Posts Tagged With: Doctor Who

Schrödinger’s TARDIS

Fans are a funny old lot, aren’t they? Ever since I built my proton pack last year …

… I’ve been dipping in and out of the Ghostbusters forum and there’s a contingent of fans on there who are absolutely outraged that there’s going to be an all-woman Ghostbusters reboot.

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And yes, for some the fact it’s a female team is a huge problem. Presumably for extremely valid and adult reasons like “ur, girls suck!” or “girls are stinky” or something?

Others hate Paul Feig for … reasons.

It’s all very weird.

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To a point, I understand the reboot-phobia. To a point. I get that this is a beloved thing, something some of them have devoted their entire lives to loving. Personally I’d prefer the new movie wasn’t a reboot but a continuation, the story of a different franchise operating out of a different city.

Hell, maybe it is – I haven’t really been paying attention.

But to me a reboot doesn’t diminish my love of the original. In fact, given my feelings on the Star Wars prequels, perhaps a reboot is better than another story in the same universe? It’s become increasingly difficult to think of myself as a Star Wars fan over the years, tipping now to the point where I’m not sure I really am any more.

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If it’s a reboot, the original is still there. No one’s tampered with it, or diluted it or otherwise retconned it to be something else – you can still love it.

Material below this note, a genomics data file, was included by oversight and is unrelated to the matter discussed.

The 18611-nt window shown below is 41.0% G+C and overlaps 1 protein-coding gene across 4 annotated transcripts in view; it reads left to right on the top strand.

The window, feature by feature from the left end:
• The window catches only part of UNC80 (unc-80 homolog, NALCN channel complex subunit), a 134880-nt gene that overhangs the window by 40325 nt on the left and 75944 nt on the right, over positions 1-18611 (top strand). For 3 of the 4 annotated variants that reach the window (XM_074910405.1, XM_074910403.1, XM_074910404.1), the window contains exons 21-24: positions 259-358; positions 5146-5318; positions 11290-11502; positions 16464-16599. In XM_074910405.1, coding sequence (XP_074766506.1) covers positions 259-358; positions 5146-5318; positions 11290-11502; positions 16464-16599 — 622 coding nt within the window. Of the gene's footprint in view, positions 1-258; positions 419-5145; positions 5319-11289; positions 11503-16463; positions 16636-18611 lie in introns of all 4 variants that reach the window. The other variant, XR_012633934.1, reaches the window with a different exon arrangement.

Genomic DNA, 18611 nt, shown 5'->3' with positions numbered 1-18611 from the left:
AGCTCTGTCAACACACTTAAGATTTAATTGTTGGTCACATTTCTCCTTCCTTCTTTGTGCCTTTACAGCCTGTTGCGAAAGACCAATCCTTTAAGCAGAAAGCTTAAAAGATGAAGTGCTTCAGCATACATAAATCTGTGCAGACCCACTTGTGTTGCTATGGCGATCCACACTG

But fans aren’t like that. Fans are vicious.

Some of them.

Others are lovely. I suspect, as is common, it’s only the really vocal ones who are unpleasant. Some fans are so vicious they don’t seem to actually like the thing they profess to be a fan of at all.

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Take the latest Doctor Who news, for example: Steven Moffat’s leaving, Chris Chibnall’s arriving. The internet is up in arms. They’re absolutely furious, Chris Chibnall is a hack who will definitely ruin Doctor Who.

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This is despite the fact the same people have been complaining Steven Moffat ruined Doctor Who. And before that, Russell T Davies ruined Doctor Who. Don’t even bother mentioning John Nathan Turner.

But here’s the thing, before Steven Moffat ruined Doctor Who, he was the saviour who was going to fix all Russell T’s wrongs. Which he may have done … or he may have created a whole new list of wrongs depending on your point of view. For some people, his run has been amazing and the best the show’s been for ever and ever. For others, he deposed the true saviour who brought the show back from extinction.

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The point is, opinions vary and few of them are accurate predictions.

Personally, I think writing Doctor Who must be incredibly difficult. Show running must be even more so. There’s no doubt in mind that both Russell and Steven are amazing writers … yet some of their episodes were dreadful. Some. Others were amazing.